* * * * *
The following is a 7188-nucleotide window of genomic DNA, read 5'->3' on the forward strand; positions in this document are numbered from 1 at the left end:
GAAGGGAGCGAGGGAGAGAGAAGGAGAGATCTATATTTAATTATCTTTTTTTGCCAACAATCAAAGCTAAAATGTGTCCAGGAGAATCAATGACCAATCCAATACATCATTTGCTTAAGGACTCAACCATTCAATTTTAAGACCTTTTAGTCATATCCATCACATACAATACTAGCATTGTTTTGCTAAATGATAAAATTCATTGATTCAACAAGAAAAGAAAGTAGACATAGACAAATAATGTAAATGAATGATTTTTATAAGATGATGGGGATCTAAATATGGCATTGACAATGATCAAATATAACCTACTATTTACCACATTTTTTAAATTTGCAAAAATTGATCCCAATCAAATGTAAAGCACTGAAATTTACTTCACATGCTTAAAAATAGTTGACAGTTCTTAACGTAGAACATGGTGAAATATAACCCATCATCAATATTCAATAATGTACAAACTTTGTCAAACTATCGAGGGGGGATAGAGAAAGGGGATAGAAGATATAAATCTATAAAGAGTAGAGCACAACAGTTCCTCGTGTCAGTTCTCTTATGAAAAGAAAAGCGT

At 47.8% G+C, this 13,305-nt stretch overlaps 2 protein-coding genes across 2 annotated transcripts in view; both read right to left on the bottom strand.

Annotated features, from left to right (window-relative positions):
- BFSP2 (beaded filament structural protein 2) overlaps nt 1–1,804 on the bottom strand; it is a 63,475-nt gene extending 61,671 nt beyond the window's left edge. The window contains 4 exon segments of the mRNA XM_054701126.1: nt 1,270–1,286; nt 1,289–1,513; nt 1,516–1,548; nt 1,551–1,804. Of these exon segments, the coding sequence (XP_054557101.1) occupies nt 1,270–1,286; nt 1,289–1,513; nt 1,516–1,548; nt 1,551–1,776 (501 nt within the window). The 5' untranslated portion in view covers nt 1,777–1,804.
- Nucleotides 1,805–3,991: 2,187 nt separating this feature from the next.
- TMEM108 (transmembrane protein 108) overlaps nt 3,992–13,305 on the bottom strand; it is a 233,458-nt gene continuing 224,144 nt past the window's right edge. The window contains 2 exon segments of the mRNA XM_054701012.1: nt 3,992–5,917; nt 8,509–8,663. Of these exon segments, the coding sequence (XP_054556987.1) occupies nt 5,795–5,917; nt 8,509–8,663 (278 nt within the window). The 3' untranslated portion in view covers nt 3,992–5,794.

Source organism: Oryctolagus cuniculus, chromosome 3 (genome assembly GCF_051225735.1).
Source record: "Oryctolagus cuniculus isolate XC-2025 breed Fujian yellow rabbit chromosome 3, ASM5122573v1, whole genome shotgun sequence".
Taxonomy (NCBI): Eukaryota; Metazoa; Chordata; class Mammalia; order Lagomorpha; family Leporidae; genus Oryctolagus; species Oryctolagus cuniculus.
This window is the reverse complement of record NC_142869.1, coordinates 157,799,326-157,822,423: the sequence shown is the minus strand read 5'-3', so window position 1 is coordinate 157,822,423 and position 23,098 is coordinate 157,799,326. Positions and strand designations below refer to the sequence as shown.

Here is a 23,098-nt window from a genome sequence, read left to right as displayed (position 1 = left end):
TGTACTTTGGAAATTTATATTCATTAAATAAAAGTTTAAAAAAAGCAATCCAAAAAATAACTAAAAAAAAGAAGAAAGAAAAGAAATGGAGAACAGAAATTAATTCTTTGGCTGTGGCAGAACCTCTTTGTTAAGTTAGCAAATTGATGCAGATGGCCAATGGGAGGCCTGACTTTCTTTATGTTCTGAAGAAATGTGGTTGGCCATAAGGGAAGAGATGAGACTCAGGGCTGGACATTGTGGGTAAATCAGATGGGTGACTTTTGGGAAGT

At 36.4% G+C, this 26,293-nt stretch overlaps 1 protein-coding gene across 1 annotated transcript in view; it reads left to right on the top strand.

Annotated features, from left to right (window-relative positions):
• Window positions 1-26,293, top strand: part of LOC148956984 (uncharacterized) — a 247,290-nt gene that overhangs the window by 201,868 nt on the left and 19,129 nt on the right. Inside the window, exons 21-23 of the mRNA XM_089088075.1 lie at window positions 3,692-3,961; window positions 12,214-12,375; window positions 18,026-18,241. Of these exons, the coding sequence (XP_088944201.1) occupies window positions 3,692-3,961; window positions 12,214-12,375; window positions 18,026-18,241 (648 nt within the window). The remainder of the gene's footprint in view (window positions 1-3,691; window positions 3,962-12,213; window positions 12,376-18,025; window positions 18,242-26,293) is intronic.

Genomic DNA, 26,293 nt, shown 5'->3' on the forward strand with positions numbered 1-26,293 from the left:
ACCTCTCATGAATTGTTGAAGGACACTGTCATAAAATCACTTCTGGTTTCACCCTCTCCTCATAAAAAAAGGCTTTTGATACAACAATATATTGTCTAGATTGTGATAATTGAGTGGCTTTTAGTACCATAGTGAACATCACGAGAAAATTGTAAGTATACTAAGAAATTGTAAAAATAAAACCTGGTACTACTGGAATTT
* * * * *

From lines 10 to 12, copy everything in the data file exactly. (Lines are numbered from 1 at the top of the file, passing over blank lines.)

Taxonomy (NCBI): Eukaryota; Metazoa; Chordata; class Mammalia; order Lagomorpha; family Leporidae; genus Oryctolagus; species Oryctolagus cuniculus.
This window is the reverse complement of record NC_142869.1, coordinates 157,799,326-157,822,423: the sequence shown is the minus strand read 5'-3', so window position 1 is coordinate 157,822,423 and position 23,098 is coordinate 157,799,326. Positions and strand designations below refer to the sequence as shown.

Here is a 23,098-nt window from a genome sequence, read left to right as displayed (position 1 = left end):